OXFORD--As Connecticut students are taking Smarter Balanced testing this May for the Common Core, social media sites are being monitored for test security breaches, largely unbeknownst to students, parents or school administrators.
The Smarter Balanced Assessment Consortium is one of two nationwide tests administered to assess the Common Core standards. Connecticut and 20 other states, as well as the U.S. Virgin Islands and The Bureau of Indian Affairs, use Smarter Balanced testing. Other states use the PARCC test, developed by Pearson Publishing.
The Smarter Balanced test was first introduced in Connecticut last year as a field test, but was fully rolled out across all districts this school year. It is administered in grades 3-8 and 11.
Smarter Balanced employees at UCLA monitor social media sites during testing for any security breaches, such as posting pictures of test questions online.
The added security measure came as a surprise to Southington Superintendent Tim Connellan. In 2014, Connellan, then the superintendent of the Oxford Public Schools, received a call from the Connecticut State Department of Education alerting him to a test breach. The DOE received a call from Smarter Balanced only minutes after a student tweeted a picture of the test.
"He typed something into a text box, snapped it with his smart phone -- which he shouldn't have had, granted -- and then tweeted it out," explained Connellan. "And then apparently, it was retweeted."
Connellan explained that he had been in charge of administering the Smarter Balanced field test in Oxford, which included understanding test security, but was unaware of the monitoring.
"It certainly would have been appropriate for the information to come from the Smarter Balanced Assessment; to say 'Oh, by the way, we do have an additional level of security, we are going to be monitoring social media accounts,'" said Connellan.
In March, a New Jersey school district faced a similar situation. In an internal email leaked to a reporter, Watchung Hills Superintendent Elizabeth Jewett called the monitoring "a bit disturbing." Her email made national headlines and put test-maker Pearson Publishing in the spotlight.
Smarter Balanced said the monitoring is done so the test questions do not end up online.
In a statement to Fox CT, Smarter Balanced Deputy Executive Director Luci Willits said:
Test security and copyright protection are not new issues in testing; what's new is the social media landscape. No one would approve of a student making photocopies of the test and handing them out to their friends or posting the test on their locker. Posting test questions on the internet is no different. Every student deserves to have an authentic testing experience where they don't see questions ahead of time.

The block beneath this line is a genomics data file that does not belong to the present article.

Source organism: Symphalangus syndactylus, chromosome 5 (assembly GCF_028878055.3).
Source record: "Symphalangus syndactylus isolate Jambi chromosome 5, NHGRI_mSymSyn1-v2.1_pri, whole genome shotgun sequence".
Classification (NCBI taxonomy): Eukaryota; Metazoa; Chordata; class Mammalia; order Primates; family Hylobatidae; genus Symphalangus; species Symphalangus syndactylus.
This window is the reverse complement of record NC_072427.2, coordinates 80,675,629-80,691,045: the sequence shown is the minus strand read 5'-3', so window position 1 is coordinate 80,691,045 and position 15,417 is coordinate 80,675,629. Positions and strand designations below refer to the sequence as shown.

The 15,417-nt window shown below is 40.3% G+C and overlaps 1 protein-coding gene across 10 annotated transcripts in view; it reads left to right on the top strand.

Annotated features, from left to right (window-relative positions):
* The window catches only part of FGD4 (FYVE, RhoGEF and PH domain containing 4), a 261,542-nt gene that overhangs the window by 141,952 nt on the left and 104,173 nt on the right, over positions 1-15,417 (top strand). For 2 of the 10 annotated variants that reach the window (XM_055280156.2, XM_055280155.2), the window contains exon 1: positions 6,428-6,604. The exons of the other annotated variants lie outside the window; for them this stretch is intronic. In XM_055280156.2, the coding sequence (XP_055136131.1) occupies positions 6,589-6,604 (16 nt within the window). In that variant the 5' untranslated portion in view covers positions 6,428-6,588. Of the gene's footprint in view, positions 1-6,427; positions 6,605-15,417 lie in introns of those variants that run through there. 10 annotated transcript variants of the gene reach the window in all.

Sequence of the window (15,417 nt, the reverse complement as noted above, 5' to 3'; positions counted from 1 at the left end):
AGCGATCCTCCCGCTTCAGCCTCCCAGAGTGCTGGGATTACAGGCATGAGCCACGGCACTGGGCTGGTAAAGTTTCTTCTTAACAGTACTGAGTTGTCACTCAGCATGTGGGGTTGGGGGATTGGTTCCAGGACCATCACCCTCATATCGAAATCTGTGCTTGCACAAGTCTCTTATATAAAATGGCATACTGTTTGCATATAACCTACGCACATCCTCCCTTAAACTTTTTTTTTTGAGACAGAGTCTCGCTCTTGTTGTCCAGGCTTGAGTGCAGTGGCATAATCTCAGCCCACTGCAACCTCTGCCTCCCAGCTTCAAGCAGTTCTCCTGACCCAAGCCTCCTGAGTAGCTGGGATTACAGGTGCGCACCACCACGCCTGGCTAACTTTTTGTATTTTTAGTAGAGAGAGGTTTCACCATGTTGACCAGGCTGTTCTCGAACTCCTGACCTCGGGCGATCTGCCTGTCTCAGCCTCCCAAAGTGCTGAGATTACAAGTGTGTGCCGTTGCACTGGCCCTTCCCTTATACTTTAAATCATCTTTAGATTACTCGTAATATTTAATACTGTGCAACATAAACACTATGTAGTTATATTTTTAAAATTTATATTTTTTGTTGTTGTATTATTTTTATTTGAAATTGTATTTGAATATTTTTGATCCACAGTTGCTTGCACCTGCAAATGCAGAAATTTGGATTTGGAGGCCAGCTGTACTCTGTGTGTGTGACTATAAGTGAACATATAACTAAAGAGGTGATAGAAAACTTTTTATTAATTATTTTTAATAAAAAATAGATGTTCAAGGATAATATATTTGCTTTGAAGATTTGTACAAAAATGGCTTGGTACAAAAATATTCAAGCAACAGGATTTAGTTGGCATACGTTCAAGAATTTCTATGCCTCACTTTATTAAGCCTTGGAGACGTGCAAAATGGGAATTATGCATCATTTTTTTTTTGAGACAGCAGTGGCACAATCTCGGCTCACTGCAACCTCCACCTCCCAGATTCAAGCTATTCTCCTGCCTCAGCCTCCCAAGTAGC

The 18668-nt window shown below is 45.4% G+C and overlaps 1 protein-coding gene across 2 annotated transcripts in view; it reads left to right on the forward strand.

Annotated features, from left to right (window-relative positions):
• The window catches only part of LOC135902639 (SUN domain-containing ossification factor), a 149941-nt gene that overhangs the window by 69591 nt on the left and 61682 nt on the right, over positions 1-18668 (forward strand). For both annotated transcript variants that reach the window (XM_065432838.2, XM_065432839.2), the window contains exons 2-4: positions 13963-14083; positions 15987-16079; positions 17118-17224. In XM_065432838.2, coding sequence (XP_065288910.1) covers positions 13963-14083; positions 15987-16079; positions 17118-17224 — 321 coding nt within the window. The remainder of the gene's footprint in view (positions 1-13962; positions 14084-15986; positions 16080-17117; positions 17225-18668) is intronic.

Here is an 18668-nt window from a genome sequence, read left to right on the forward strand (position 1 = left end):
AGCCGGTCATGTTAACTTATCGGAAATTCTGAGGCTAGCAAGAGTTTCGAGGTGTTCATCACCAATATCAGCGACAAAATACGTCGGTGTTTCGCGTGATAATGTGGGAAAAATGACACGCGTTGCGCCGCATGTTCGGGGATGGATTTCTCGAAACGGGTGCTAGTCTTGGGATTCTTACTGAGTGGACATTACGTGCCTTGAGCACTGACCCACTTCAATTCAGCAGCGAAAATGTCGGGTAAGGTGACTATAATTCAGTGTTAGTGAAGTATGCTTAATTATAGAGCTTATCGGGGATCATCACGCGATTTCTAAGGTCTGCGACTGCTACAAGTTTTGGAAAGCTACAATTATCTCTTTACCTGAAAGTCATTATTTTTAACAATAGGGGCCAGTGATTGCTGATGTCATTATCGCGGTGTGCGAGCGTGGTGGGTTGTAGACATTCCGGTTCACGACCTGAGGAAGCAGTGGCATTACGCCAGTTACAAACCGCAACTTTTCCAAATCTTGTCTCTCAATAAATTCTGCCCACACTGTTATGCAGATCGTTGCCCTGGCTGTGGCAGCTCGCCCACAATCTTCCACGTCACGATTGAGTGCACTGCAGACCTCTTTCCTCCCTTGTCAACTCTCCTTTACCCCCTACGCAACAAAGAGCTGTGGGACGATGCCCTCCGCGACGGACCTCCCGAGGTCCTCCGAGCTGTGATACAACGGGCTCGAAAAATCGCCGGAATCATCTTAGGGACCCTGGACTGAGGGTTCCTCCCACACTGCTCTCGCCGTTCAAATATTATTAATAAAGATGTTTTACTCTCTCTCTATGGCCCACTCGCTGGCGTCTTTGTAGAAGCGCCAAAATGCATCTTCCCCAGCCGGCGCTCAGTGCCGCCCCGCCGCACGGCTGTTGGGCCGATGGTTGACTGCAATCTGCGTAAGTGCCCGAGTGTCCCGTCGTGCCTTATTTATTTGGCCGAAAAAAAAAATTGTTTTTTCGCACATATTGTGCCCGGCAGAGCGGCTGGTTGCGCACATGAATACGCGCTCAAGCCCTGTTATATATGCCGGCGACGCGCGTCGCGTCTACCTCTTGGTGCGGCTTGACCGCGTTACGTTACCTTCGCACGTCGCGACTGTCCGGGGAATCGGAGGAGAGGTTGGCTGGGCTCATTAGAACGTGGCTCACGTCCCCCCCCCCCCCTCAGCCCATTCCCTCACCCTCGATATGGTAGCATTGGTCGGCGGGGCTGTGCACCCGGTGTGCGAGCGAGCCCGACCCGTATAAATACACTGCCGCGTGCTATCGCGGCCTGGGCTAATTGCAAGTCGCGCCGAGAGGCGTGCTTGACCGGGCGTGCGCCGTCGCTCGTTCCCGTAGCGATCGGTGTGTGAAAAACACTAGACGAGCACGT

Parents Fox CT spoke with in the Southington School District were all unaware of the monitoring, but were not opposed to it.
"Actually, I think it's a good thing," said Pat Brino, a dad to a Southington High School junior. "Definitely try to keep everybody on the up and up. You just hear all these stories about compromises and whatnot when it comes to testing. So, I think it's a good thing that they're monitoring it."
Mom Lisa Statkevich was also on board with the monitoring, but said parents should be aware of what is happening. "Maybe that information would be necessary to give so that someone doesn't come back and say, you know, 'I didn't know my son or daughter could be monitored during the test,'" said Statkevich.
Her son Alex, a junior at Southington High School, says students are constantly tweeting about school and might post something related to Smarter Balanced testing without understanding the ramifications.
"I would say one out of 10 tweets is about complaining about school or testing or a teacher even," said Alex Statkevich. "And usually kids don't use direct names because that would get them in trouble. Because we're always scared that someone's watching."
Smarter Balanced added that it cannot see any content published on private Facebook and Twitter accounts. Test monitors search for breaches using relevant hashtags, such as #SmarterBalanced or #commoncore, and can only see posts on public social media accounts.